All the standard things can be changed, the font, the colours, etc. The configuration file looks similar to the Xdefaults file rather than the more usual Windows ini file — it’s good that BlackBox has some consistency with the rest of X.

Conclusion

BlackBox is a neat piece of software. The look and feel are impressive, the performance is good, installation is simple, stability for beta software is excellent (one crash during testing), but there is something missing.

I think that something must be individuality. I don’t see much here that can’t be achieved by configuring many other window managers.

AfterStep 1.4

Introduction

Many people believe that wine gets better as it gets older. This, however, is only partly true. Some wines taste much better young and all go bad eventually.

What does this have to do with Linux software?

Well, AfterStep is my window manager of choice (see my review of BlackBox for a discussion on what a window manager is) but, more because of laziness than anything else, I’ve been using version 1.0. I never got around to upgrading, but since I was going to do a review I figured that I’d better move to release 1.4 — the latest stable version.

Perhaps I’m getting old; perhaps it’s inertia of some kind; perhaps I just haven’t given 1.4 a chance to prove itself; but I prefer good old 1.0.

What is AfterStep?

I’m getting ahead of myself here. What is AfterStep?

Fairly apparent from the title, it’s a window manager that tries to look and feel like NeXTstep, Steve Jobs rather fabulous follow-up to the Macintosh.

Version 1 took that quite literally. It had a dock (“wharf” in AfterStep-speak) to the right of the screen, pop-up menu’s and gradiated title bars just like the NeXT machine. The dock is a column of large coloured icons that can either launch applications, shrink an application such as xload to display useful information, or both. It’s now in a number of other window managers, notably WindowMaker, but AfterStep was there first. 1 had little else — simple but effective.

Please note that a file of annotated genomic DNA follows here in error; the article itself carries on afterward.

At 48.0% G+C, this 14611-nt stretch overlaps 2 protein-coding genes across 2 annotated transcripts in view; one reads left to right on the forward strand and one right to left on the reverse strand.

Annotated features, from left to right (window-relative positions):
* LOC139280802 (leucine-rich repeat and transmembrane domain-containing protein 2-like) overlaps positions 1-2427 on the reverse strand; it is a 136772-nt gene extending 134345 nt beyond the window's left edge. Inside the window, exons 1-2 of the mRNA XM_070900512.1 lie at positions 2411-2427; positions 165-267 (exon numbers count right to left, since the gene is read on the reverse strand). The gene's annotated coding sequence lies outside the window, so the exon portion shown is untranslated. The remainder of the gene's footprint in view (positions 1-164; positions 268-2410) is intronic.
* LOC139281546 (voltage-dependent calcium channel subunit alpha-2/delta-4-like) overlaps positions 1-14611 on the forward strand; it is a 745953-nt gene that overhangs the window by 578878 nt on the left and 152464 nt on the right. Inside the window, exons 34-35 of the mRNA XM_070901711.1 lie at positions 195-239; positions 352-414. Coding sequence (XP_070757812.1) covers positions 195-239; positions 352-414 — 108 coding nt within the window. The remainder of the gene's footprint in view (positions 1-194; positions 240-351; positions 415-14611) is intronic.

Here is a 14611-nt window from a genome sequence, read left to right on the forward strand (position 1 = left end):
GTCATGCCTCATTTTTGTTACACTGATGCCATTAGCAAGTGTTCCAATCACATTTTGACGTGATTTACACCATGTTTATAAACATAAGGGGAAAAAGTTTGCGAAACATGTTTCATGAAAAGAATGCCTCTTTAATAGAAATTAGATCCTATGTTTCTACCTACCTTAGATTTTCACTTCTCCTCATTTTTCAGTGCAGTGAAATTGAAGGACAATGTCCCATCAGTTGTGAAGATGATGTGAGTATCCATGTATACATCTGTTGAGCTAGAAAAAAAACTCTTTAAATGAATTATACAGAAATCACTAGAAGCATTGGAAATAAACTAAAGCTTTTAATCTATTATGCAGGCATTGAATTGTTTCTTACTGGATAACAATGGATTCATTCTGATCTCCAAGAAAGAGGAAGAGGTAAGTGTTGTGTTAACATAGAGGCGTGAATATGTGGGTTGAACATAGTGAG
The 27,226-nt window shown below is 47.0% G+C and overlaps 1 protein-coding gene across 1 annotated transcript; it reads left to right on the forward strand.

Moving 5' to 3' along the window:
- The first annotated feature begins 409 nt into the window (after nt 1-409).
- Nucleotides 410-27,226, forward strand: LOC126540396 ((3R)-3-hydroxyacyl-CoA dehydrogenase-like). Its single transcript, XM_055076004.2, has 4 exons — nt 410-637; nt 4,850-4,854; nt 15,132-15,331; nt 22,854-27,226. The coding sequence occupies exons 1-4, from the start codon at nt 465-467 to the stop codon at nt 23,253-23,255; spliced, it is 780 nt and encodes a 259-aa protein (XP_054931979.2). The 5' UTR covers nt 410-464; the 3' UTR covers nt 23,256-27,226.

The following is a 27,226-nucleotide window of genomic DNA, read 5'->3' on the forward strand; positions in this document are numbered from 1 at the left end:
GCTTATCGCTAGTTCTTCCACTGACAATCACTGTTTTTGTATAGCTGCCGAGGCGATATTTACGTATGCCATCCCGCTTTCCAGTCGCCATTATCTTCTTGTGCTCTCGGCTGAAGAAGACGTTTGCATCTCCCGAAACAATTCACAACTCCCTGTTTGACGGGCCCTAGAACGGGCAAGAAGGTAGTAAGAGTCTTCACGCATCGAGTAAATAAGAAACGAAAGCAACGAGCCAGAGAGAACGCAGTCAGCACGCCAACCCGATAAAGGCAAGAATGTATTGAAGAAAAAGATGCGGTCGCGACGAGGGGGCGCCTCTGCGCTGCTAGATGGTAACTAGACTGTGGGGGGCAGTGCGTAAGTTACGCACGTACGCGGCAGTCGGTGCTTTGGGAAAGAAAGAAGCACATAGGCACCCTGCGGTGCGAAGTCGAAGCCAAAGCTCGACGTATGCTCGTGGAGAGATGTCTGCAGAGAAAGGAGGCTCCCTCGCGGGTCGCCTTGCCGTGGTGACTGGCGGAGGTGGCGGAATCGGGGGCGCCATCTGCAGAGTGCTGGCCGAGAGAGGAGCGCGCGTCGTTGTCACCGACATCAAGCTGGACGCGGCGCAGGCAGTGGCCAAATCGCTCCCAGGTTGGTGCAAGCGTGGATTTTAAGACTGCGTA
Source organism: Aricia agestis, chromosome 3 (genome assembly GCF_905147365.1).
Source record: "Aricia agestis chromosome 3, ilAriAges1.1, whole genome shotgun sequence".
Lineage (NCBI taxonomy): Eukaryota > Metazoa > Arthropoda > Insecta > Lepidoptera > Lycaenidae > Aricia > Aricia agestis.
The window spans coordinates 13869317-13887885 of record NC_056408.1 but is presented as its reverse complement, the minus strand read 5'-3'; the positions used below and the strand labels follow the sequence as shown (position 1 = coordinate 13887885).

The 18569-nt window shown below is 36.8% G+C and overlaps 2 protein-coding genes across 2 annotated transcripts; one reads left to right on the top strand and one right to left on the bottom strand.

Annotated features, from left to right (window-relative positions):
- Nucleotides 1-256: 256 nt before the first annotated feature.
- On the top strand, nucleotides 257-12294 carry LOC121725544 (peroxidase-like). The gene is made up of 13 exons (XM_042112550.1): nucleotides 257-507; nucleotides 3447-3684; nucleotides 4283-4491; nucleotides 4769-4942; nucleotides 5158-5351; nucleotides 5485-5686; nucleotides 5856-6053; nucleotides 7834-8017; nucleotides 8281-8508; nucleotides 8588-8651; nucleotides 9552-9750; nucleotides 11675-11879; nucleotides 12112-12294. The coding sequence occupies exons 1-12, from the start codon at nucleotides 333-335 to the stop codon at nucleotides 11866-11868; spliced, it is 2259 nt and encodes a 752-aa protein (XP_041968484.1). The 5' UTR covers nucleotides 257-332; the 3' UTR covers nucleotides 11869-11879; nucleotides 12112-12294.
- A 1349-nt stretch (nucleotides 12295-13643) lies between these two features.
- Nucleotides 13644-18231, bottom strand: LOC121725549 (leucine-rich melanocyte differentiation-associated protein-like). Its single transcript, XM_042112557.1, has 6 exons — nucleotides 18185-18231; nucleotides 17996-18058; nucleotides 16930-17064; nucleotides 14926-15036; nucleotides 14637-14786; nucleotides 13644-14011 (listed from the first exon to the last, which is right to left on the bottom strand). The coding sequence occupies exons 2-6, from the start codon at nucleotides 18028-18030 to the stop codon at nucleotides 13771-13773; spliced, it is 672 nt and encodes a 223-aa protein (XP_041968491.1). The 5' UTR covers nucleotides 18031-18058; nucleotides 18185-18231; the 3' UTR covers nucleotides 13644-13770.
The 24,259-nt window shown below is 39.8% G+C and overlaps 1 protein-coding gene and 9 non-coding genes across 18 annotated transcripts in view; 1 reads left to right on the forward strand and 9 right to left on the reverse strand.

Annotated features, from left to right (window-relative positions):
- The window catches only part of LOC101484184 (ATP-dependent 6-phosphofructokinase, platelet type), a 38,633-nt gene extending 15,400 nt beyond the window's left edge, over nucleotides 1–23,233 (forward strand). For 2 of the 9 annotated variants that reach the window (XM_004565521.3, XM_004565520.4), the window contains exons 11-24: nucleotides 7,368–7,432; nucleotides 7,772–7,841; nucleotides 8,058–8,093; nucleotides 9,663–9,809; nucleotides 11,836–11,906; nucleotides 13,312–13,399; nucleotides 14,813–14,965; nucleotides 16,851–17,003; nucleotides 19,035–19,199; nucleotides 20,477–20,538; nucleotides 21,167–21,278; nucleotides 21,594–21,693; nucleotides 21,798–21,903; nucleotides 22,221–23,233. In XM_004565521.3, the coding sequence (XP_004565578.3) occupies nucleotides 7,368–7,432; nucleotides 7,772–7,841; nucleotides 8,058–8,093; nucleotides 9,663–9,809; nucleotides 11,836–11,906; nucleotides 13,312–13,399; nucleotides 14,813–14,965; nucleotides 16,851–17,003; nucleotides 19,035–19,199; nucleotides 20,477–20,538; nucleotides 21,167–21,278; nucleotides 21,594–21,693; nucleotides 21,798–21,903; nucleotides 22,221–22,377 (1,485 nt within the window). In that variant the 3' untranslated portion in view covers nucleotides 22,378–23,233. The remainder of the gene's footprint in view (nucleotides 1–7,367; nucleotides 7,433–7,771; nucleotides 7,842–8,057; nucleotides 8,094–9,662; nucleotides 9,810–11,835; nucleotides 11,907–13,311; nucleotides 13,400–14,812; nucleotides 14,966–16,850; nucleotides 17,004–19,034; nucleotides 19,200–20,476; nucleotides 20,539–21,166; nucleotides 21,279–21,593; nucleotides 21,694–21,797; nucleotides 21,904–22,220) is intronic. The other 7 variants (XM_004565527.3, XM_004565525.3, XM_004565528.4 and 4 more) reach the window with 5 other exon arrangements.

For later versions, the authors obviously thought they needed to add stuff. (They seem not to subscribe to the ‘perfection is not when you can add nothing, but when you can take nothing away’ school of thought.) 1.4 takes the basics and adds more docks, more furniture on the windows, themes and support applications.

Installation

You know me by now — basically capable, but lazy. Rather than grab the source, I downloaded an RPM file and upgraded from 1. I expected 1.4 to take all my current settings, but it didn’t quite work like that.

In fact, the first time I tried it didn’t work. XDM simply flashed out of existence for a second and then reappeared.

Okay, dive back in as root and read the documentation. What’s needed is a GNUstep directory that can be copied from a shared directory. It’s not difficult and it is documented, but why can’t AfterStep do it for you? And how much do I have to copy? My home directory now have loads of icons in it — don’t think /home can put up with so much detritus for long.

And copying lots of configuration data from a central location meant that all my setting from 1 were lost. I’d quite like my old settings back, please.

In Use

It took me a while to get AfterStep to how I like it. I wanted a single dock filled with my favorite apps, a clock, resource monitor and something to track my PPP connection to the Internet. It’s all in a configuration file (much like AS1 but in a different place) the basics of which are relatively simple. I think I’ll use the separately available configuration program for anything more complex.